So far, the Trump administration has collected 60 percent less in fines for civil lawsuits against polluters on average, compared to the previous three administrations.

This Is the Drilling Method for Most US Oil But Regulators Offer Almost No Oversight

Oil pump jacks drilling in California

Hydraulic fracturing (“fracking”) and offshore drilling garner a lot of news headlines when it comes to oil and gas issues in America, but they're far from the only game in town, with those two drilling techniques not even constituting the majority of U.S. oil and gas production.

For that, look to enhanced oil recovery (EOR), an under-regulated drilling method that has been around for over a century and could be threatening drinking water sources — if only regulators and the public had enough information to determine that danger, according to a new 63 page report published this week. Environmental group Clean Water Action, with graduate students from Johns Hopkins University, plumbed the academic and professional literature on EOR and its associated regulatory issues in order to lay out the potential environmental and public health risks posed by EOR. They also detail how the drilling method came to be handled with such a light touch by regulators at both the state and federal level.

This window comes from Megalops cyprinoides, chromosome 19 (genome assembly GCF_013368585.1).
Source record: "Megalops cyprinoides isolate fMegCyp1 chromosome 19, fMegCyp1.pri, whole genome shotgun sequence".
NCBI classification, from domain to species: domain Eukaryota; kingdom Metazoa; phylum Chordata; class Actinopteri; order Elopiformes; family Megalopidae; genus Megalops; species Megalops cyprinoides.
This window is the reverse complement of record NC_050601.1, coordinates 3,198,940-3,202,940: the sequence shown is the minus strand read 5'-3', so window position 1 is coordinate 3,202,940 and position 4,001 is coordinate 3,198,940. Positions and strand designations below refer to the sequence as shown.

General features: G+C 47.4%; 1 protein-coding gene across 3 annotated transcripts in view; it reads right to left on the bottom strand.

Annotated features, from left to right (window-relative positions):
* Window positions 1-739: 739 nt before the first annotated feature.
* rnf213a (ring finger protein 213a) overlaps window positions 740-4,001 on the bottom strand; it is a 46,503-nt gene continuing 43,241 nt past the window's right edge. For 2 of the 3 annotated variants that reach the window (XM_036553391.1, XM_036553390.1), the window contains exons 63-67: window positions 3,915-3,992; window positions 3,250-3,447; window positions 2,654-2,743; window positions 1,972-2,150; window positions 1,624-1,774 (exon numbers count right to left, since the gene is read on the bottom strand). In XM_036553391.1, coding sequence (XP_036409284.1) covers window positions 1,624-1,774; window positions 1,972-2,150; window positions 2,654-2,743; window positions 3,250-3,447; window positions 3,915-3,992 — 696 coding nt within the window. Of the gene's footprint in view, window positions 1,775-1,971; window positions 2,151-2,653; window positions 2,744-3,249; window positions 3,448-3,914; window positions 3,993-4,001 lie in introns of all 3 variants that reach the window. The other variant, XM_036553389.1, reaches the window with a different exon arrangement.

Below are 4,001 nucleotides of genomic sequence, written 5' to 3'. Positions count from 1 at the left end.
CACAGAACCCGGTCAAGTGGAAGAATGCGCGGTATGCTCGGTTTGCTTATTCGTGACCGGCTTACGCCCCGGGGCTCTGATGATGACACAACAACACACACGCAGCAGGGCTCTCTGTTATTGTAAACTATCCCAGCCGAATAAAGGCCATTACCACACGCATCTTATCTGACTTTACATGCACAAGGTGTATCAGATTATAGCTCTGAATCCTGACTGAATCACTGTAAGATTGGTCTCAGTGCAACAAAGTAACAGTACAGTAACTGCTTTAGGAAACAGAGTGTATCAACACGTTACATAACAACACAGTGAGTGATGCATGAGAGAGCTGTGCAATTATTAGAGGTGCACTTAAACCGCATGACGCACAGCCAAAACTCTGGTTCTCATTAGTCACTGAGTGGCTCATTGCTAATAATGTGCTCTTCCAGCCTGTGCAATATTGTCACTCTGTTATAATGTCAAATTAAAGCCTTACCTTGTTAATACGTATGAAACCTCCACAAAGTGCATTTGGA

The report details that the almost non-existent regulatory treatment for EOR, which makes up 60 percent of U.S. oil and gas production, may be further watered down due to proposed U.S. Environmental Protection Agency (EPA) budget cuts by the Trump administration. In addition, oil, gas, and coal companies are pushing for two Senate bills offering tax incentives for this drilling technique which cast it as a supposed climate change solution.

Why Shifting Regulatory Power to the States Won't Improve the Environment

Power plant with a tall smoke stack

By Michael A. Livermore, University of Virginia

President Trump and his appointees, particularly Environmental Protection Agency Administrator Scott Pruitt, have made federalism a theme of their efforts to scale back environmental regulation. They argue that the federal government has become too intrusive and that states should be returned to a position of “regulatory primacy” on environmental matters.

We have to let the states compete to see who has the best solutions. They know the best how to spend their dollars and how to take care of the people within each state,” Trump said in a speech to the National Governors Association last February.